P.S.: Across from the Gent's Lav. is the Ladies Lav., so the potential party gals were also accomodated!

Cheers!
Kris
 
Mar 28, 2002
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Evening Kris,

Can you tell me exactly where the third class bar is in relation to the dining saloon? I assume it is on F-deck but I just cannot see it.

Cheers,

Boz
 
Jul 20, 2000
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Hi Boz,

On the deck plans in the Shipbuilder, there is a "Bar" near the forward 3rd Class entrance on E-deck, just alongside the stairs that lead to the 3rd Class Open Space on D-deck. But in Eaton & Haas' deck plans this has become stateroom 9A.

Hope this helps,
Regards,
Lester
 

Kris Muhvic

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Jul 3, 2001
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Ian & Lester-

Not to confuse matters, but here I go anyway: Two sources I have, Eaton & Haas "Triumph..."(2nd ed.), and a copy of deck plans from "Titanic: The Official Story" (that box-set number), the "Bar" in question was listed as C deck, yes, just inside from the 3rd class Prom. Now if there are updates or new information regarding these plans, I am not aware- forgive me. The "Bar" is considerably at a distance from the split 3rd class Dining Saloon.

I just wan't to explain where I'm coming from; any clarification would be most appreciated.

Now I really need a beer!
Kris
 
Jul 20, 2000
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Hi Kris,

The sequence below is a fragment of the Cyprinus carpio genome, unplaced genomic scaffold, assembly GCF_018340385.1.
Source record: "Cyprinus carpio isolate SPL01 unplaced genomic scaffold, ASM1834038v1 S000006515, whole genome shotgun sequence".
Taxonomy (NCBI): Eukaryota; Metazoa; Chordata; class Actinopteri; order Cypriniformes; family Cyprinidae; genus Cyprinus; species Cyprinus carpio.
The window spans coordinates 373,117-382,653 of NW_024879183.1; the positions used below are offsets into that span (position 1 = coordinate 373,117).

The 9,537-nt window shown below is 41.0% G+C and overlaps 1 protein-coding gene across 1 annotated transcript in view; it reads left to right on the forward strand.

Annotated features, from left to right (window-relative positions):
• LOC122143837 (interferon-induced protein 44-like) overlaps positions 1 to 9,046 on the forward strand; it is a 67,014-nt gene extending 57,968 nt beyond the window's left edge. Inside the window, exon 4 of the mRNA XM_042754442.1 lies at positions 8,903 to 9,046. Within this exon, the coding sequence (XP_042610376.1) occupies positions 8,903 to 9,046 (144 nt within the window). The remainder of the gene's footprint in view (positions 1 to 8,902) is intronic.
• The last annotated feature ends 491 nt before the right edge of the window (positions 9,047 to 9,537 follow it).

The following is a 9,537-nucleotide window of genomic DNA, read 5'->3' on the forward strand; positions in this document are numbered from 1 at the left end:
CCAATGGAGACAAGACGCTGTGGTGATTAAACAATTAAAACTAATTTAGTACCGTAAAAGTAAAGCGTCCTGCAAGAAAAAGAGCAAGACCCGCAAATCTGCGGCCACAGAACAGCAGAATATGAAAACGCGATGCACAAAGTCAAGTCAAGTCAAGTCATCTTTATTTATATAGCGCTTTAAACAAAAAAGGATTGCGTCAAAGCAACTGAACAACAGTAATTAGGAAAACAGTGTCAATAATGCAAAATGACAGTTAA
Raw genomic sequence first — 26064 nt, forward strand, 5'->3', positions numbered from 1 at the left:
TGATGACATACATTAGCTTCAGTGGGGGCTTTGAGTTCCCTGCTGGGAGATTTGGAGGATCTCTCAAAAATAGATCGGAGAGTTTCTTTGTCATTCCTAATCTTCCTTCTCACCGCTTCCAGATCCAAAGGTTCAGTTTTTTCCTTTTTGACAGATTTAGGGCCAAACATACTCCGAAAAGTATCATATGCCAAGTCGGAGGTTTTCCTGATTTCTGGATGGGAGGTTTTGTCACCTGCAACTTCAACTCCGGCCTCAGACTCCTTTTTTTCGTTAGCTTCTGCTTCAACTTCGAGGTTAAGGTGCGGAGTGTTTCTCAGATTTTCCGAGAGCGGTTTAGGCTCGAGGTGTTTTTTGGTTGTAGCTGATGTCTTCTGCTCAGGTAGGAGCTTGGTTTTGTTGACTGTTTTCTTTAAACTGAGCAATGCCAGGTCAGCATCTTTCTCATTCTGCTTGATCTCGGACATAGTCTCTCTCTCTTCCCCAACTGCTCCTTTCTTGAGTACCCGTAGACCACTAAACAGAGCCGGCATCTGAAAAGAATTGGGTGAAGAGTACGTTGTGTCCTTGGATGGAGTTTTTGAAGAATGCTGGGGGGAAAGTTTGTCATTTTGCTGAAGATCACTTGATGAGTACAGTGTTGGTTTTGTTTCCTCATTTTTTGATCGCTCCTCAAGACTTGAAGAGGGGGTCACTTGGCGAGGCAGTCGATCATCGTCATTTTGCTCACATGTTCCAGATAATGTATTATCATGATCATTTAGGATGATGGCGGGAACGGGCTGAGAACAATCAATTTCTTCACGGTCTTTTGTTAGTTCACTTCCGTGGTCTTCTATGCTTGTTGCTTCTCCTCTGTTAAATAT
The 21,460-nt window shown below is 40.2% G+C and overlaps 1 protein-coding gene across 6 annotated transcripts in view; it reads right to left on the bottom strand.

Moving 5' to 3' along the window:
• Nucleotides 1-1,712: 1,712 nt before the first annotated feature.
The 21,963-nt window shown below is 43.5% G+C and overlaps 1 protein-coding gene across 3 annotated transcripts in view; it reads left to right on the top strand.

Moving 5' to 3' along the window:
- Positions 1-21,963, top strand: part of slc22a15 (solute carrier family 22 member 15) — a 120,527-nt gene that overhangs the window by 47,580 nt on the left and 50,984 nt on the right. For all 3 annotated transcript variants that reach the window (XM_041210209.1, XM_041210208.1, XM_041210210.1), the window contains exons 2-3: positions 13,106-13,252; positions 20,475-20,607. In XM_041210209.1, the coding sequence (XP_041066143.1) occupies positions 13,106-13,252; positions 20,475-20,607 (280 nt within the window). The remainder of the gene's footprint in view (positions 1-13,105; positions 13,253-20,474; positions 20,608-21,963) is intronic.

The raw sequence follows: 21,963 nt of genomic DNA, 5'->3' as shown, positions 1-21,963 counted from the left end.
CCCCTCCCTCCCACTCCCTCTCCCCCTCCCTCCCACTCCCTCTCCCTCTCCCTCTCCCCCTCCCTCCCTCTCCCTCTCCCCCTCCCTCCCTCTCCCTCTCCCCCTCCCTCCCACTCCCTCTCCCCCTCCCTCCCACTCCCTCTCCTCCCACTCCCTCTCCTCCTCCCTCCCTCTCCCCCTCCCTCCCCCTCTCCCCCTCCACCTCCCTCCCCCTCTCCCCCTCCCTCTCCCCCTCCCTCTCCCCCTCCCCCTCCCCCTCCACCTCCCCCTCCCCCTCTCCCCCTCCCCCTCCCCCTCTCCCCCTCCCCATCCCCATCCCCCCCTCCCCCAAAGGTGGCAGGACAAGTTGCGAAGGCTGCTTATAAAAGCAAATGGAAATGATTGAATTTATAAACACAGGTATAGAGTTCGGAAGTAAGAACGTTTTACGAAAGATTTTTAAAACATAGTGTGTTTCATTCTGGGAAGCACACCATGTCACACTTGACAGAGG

Yes it is even in the Shipbuilder plans; same location as in the E&H plans. So as with 1st and 2nd Class there was a Bar adjacent to the Smoking Room. I did not look there the first time.

In the Boxed Set, you will also see the Bar I previously mentioned on E-deck forward near the Starboard-side 3rd Class Entrance. Interestingly it also has an 8 with it; suggesting a stateroom for 8 persons.

Lester
 

Kris Muhvic

Member
Jul 3, 2001
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Lester-

Yes! I never noticed E-deck "BAR / 8" before...although I wonder if that was meant as accomodation for the bar-tenders or bar-keepers (whatever they were known as then)? As you have seen, crew, wait staff, musicians etc. had their sleeping arrangments scattered in nooks all over the ship. Now for our bar buddies, I can not say if any class distinction would have prevailed in their being bunk mates. Working a bar I don't think ever had a social cache to it... even though they can, after a few, be one's best friend!

Take care-
Kris